I love jungles. Whether it’s sloth-spotting in the Colombian corner of the Amazon, dodging monkeys in Peru or eating insects in Ecuador, South America gives you a seriously high dose of them. And why not? All that green-filtered light and rickety bridges, all those parrots and waterfalls. Jungles are mysterious, enticing and full of unseen gems. They’re great.
Except when they go wrong; then they just hurt like hell, near drown you and leave you wondering which twisted divine being (or equally twisted process of evolution) worked out so many ingenious ways to get you.
I wasn’t even meant to be in the jungle. I’d travelled to los llanos (the Colombian plains, for chrissake) which I’d expected to be flat, desolate and temperate, full of spur-toting cowboys and rainbow-coloured rivers. Jungle was not on the itinerary.
Another time I’ll tell you about that beautiful river – Caño Cristales – because boy, was it spectacular and La Macarena is about as full of warm Colombian hospitality and aguardiente-soaked rumba as you are ever likely to get.
But this is not a nice, touristy blog post. It’s a warning. Take the jungle seriously. It is not Walt Disney world.
One day the heavens opened, in this particular piece of non-jungle jungle, in the plains, so we swam across a swollen piece of water. Returning four hours later, it was too swollen for up-to-your-chest doggy paddling, so we found a fallen tree upstream and clambered across that instead.
The following day we returned to the same place and, despite finding the water somewhere around thigh level, we opted again for the fallen tree. That was our first mistake. It wouldn’t be my last.
I was at the back, as always, clutching my huge camera. As I reached the log, where the others were in various stages of wobbling across, I noticed a small cloud of flying orange creatures in the air to my left.
My brain didn’t register anything unusual – jungles are always full of weird stuff, aren’t they? – but as I took another step I heard my friend scream: “Run!” as someone else impolitely stabbed me in the right arm.
What happened next is blurry. I remember stopping and frantically swiping furious, over-sized wasps from my body as they continued to stab me. Then, beginning to shake as the last, stubborn stingers gave up the fight, I turned to my friend – who’s been ahead and later, behind me as we turned tail – and apologised for not running away.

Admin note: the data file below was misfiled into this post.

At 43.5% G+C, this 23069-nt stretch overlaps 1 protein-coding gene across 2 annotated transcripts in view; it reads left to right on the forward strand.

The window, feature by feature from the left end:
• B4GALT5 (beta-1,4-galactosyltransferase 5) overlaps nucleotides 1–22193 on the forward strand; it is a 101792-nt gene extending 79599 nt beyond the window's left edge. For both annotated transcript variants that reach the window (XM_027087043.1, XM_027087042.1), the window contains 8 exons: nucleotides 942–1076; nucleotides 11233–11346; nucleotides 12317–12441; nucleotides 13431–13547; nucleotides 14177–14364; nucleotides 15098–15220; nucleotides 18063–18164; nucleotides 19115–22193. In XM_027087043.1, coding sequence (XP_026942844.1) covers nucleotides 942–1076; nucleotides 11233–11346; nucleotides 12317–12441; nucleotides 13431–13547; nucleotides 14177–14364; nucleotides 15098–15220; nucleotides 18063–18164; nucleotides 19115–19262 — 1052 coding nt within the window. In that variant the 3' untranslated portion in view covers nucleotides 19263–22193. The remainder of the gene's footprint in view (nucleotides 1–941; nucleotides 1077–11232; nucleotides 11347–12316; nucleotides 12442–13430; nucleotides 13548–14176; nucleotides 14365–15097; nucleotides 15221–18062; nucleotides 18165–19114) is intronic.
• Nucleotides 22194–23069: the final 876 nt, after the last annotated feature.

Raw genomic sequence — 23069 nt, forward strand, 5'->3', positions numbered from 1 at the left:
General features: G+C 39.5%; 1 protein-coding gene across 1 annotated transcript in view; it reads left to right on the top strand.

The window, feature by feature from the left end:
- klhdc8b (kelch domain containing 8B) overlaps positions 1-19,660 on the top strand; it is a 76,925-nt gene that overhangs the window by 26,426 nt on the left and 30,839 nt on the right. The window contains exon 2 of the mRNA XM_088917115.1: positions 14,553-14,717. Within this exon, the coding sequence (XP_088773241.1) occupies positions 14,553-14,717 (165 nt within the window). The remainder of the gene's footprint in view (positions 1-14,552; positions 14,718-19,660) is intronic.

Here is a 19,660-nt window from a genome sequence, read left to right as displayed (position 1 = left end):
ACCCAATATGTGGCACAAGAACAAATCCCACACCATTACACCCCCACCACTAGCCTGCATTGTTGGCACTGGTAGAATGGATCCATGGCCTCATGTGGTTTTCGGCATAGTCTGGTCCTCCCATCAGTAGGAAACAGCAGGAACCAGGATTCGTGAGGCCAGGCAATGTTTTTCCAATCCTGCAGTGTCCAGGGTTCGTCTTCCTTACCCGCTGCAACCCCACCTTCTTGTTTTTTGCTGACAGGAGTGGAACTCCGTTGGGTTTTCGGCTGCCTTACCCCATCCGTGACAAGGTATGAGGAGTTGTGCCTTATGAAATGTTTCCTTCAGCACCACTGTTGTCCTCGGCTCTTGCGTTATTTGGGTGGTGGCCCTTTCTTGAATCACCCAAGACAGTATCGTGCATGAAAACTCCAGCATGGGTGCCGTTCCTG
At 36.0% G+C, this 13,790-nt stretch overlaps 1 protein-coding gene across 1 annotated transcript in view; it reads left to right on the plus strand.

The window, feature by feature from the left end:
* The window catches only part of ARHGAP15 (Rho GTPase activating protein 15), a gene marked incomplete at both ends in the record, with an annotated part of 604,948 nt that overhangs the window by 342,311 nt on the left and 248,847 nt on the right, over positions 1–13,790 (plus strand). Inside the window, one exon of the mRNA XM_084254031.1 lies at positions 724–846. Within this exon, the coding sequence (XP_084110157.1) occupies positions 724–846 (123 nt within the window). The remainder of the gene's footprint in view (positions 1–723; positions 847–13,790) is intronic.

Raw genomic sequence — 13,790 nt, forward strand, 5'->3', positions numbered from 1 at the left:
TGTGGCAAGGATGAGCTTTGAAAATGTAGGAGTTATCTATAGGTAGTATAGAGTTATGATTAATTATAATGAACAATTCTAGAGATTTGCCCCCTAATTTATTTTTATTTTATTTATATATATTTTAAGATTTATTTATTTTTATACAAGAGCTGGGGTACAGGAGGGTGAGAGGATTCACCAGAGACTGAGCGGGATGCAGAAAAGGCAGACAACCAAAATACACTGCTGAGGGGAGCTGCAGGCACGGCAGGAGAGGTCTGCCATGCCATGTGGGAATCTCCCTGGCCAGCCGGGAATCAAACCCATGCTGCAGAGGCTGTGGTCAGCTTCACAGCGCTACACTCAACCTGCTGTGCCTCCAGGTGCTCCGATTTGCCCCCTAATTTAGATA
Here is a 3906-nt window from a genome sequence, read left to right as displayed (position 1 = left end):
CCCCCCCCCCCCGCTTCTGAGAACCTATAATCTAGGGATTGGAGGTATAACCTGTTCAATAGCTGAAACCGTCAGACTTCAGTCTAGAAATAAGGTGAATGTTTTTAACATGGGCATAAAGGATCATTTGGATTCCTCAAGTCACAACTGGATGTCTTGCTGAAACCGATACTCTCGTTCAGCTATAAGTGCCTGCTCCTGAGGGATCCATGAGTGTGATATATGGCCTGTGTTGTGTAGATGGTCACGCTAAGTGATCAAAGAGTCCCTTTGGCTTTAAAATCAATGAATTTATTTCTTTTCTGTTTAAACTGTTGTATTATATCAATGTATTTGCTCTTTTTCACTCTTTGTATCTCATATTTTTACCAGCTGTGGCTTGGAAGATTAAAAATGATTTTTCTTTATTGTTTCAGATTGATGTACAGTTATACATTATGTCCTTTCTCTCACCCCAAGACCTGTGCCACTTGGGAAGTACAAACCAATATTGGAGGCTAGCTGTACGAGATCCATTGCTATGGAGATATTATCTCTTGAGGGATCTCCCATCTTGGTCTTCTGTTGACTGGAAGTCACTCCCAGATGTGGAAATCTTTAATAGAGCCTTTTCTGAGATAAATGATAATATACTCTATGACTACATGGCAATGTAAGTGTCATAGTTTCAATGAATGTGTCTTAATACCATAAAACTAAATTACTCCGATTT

“What? You did run. You ran so fast. Thank you so much,” she panted, equally grey and trembling.
We later realised we’d both sprinted some 50 feet, back through the jungle. She’d been swiping the beasts as she ran but, in my terror, I’d simply sprinted – leaving myself covered. She had five angry stings to my 15.
We waded through the water and continued with our day, popping painkillers and anti-inflammatories, but most of all fighting the creeping misery of having gone five rounds with a needle-wielding Mike Tyson and lost.
Hours later, the pain remained as fresh as it had been in the minutes after we’d disturbed the nest. But the river was incredible and the careful medical attention of the locals yet more touching. Now I know I would go through all that again, having seen what I’ve seen and experienced what I have. Pain fades in hours. Memories do not.
But at the time, I was furious – more with myself than the stroppy hornets whose day we’d interrupted. You can’t go bounding off into a jungle, you don’t keep walking into the unknown and you certainly don’t run away taking all of your attackers with you.
“Are you okay?” one of my fellow explorers said kindly, as I opted out of a final swim through the river and bathed quietly in my own pain.
“I’m fine,” I said, big brave girl face.
Hmmm. I’m fine now. In Bogotá, that is. Not a wasp in sight.